The best-laid schemes o’ mice an’ men
Gang aft agley,
Or in other words, it was a good idea that developed issues. I had the kids working on the Windows 7 Phone for Absolute Beginners for about 2 months now. The videos were working out fairly well and I had started to build a reference document for the videos just to make life easier for the kids. So we would have a device to fiddle with I had planned to replace my present antique phone, a five year old Windows Mobile the size of a thick deck of cards, with the latest and greatest Win 7 Phone. Imagine my surprise to discover Verizon is not going to do Win 7 phones and the advertised provider, AT&T, is sort of non-existent in Missoula, Montana. Therefore I plan to end the Win 7 Phone programming at the end of the semester. This is actually kind of nice; it will give me time to write up materials for the course for next year. I can spend next semester writing up the reference document and figuring out how Rob Miles’ videos can fit in. I also want to write up a quiz/project for each video. The kids have a tendency to skim over the videos at times. A small project at the end of each (or most) videos will slow them down and do some reinforcing. By next year there might be a few Win 7 phones in the kids’ hands to use as experimenting devices. The emulator is nice but it lacks the cool things in a modern phone, in particular the accelerometer. I did find a decent book,” Professional Windows Phone 7 Application Development” by Randolph and Fairbairn. By decent I mean I can read the first couple of chapters without having 10 years of C# background. I also found one not so decent book, “Beginning Windows Phone 7 Development” by Lee and Chuvyrov. The word “Beginning” does not apply.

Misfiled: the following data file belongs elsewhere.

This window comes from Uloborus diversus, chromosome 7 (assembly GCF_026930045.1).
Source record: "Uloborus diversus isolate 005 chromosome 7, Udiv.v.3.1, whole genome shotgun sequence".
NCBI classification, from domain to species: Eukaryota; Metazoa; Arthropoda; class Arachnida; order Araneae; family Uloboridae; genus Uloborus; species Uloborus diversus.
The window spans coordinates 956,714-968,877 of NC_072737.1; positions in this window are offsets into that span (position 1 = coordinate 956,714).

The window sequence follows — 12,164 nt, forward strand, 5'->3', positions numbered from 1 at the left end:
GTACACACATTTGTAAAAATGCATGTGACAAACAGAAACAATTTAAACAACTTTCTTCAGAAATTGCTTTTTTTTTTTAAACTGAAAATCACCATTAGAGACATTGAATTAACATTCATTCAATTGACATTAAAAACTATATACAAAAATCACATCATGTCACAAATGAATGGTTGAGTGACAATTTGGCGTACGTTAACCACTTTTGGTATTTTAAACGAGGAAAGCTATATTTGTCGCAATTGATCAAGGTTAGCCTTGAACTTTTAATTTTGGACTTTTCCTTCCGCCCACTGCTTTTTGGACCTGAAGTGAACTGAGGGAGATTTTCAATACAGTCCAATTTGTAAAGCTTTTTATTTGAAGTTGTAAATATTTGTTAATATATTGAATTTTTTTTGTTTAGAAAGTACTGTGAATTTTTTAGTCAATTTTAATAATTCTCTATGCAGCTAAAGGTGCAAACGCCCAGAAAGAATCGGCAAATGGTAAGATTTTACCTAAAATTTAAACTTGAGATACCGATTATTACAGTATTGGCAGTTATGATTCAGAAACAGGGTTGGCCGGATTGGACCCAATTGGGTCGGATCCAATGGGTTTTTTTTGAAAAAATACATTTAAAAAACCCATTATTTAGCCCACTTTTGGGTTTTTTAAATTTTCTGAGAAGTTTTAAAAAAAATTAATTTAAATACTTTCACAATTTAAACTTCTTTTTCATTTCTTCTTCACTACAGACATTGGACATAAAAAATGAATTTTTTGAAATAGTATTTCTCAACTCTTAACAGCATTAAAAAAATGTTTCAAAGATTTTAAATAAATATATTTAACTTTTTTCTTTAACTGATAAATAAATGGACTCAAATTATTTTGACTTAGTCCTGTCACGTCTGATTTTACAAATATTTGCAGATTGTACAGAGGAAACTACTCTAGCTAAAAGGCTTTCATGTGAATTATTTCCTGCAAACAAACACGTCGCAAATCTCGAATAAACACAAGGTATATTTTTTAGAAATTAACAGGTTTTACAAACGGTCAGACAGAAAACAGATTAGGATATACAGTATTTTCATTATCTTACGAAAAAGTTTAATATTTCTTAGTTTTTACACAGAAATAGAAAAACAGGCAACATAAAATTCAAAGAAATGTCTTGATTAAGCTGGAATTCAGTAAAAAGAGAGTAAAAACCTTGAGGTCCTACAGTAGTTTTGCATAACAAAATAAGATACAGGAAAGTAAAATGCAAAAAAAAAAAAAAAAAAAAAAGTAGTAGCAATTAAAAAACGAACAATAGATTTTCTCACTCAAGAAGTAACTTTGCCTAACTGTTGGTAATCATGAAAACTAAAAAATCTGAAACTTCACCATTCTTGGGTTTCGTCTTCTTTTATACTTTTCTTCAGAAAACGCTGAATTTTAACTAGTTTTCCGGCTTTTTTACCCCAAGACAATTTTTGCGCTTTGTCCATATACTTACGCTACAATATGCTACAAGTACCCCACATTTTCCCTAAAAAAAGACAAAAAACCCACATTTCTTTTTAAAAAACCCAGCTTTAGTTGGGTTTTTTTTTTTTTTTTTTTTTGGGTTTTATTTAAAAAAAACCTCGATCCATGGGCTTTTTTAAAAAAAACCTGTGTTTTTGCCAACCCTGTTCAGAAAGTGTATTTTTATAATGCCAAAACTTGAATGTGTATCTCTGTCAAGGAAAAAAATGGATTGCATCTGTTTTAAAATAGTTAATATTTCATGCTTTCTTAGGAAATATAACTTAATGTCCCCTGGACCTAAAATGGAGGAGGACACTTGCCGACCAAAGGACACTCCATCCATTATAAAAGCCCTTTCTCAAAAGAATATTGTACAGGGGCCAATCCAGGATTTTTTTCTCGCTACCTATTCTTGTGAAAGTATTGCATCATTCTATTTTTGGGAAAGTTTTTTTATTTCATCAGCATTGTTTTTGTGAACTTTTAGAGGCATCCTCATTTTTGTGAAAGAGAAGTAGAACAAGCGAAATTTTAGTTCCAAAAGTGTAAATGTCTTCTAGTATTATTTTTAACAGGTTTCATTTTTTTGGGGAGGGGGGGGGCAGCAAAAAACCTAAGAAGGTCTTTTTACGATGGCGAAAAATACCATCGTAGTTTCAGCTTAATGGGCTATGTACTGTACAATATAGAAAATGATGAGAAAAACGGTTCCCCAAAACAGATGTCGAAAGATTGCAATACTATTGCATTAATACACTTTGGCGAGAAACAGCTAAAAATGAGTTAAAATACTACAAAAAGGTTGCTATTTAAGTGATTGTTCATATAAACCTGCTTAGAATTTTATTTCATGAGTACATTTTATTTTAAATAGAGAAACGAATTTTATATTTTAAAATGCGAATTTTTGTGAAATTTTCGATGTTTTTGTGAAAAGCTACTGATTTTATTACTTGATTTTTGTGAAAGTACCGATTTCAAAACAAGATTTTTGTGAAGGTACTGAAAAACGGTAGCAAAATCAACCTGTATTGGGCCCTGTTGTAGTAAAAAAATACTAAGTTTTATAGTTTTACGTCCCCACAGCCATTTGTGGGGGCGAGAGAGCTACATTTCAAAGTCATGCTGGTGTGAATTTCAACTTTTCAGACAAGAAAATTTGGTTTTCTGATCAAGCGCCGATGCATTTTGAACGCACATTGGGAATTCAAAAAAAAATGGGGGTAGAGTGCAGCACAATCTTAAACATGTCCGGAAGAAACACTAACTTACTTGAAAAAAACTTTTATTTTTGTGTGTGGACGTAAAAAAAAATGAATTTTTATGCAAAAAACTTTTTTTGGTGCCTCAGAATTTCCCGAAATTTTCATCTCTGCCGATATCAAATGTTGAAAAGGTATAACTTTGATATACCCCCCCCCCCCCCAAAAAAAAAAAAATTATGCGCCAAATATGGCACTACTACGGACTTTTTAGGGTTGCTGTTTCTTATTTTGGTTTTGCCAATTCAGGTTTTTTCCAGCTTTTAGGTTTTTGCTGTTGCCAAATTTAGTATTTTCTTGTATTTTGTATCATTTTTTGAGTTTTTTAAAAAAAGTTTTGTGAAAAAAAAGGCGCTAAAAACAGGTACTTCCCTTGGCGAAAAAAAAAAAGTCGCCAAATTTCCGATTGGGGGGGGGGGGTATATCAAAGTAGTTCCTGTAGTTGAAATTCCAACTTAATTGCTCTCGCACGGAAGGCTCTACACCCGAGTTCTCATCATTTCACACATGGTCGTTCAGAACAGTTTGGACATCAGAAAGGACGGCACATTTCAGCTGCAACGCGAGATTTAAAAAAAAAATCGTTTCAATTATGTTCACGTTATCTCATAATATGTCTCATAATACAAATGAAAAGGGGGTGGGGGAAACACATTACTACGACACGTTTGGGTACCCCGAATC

Windows 7 Phone programming is too good to abandon. Lots of good free material, lots of interest in the platform and the Silverlight/XNA/XBox/C# game connection is a good attractor for kids. The access to decent videos fits my requirements nicely. I am the school computer tech so half the time I have to abandon the kids to their own devices while I go fix something.
Next semester I am going to have the kids work with the Lego robots for a month or so. As a language, NXT-G is pretty poor but I really like the logical thinking a robot project requires from the kids. It is also a lot of fun for them. While they are tinkering with the robots I am going to brush up on my Java and get some materials gathered on Droid programming. There are a lot of Droid phones in the school so device availability will not be an issue. It is also somewhat important that they see a little Java programming. Since most of my advanced kids will probably do some university level programming, and most U.S. universities seem to be hung up on Java, it will be a good direction.
This summer I will attack the Objective-C and iPod Touch project. Being able to write an app for a device that does not have a phone bill attached is just too tempting. And the school has Touches.